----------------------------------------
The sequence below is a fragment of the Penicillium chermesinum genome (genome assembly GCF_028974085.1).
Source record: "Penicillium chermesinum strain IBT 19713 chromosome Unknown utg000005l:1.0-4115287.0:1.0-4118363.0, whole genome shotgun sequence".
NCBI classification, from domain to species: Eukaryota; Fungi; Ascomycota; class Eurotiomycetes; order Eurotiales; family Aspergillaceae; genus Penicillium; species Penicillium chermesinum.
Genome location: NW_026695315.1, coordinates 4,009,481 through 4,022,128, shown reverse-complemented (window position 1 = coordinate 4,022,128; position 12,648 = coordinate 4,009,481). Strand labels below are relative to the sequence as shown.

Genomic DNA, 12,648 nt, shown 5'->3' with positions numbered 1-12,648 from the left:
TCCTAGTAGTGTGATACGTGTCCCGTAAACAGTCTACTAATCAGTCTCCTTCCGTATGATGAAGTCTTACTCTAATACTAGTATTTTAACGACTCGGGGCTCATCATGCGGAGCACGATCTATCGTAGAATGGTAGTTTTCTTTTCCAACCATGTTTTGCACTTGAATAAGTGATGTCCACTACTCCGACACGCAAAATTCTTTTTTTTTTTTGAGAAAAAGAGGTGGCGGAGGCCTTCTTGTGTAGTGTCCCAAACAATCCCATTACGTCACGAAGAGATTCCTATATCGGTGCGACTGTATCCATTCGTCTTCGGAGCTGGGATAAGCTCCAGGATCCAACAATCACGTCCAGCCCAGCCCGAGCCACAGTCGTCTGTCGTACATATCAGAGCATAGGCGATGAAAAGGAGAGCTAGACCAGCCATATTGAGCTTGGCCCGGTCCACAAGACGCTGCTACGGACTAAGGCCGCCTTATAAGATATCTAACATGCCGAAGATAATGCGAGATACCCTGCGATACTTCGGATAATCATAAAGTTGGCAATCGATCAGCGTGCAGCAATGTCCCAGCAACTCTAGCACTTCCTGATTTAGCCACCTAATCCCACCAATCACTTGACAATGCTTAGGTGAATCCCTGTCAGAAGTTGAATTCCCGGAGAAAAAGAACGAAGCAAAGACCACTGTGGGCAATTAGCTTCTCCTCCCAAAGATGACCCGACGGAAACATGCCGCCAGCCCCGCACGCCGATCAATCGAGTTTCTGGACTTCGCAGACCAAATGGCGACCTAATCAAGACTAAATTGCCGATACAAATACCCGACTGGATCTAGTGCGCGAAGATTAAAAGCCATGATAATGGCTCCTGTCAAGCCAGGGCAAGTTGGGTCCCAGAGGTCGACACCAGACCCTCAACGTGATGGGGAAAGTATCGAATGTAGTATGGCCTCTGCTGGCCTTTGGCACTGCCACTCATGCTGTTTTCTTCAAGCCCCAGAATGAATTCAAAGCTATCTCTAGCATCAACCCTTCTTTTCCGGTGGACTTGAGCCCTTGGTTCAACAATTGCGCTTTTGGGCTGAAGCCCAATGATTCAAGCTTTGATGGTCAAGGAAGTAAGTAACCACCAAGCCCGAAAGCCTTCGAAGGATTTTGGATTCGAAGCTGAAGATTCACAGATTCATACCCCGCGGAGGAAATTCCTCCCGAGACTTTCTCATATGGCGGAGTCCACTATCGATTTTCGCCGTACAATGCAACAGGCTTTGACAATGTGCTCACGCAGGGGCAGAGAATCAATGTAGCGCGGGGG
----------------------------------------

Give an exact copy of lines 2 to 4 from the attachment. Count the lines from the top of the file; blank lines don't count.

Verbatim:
Source record: "Penicillium chermesinum strain IBT 19713 chromosome Unknown utg000005l:1.0-4115287.0:1.0-4118363.0, whole genome shotgun sequence".
NCBI classification, from domain to species: Eukaryota; Fungi; Ascomycota; class Eurotiomycetes; order Eurotiales; family Aspergillaceae; genus Penicillium; species Penicillium chermesinum.
Genome location: NW_026695315.1, coordinates 4,009,481 through 4,022,128, shown reverse-complemented (window position 1 = coordinate 4,022,128; position 12,648 = coordinate 4,009,481). Strand labels below are relative to the sequence as shown.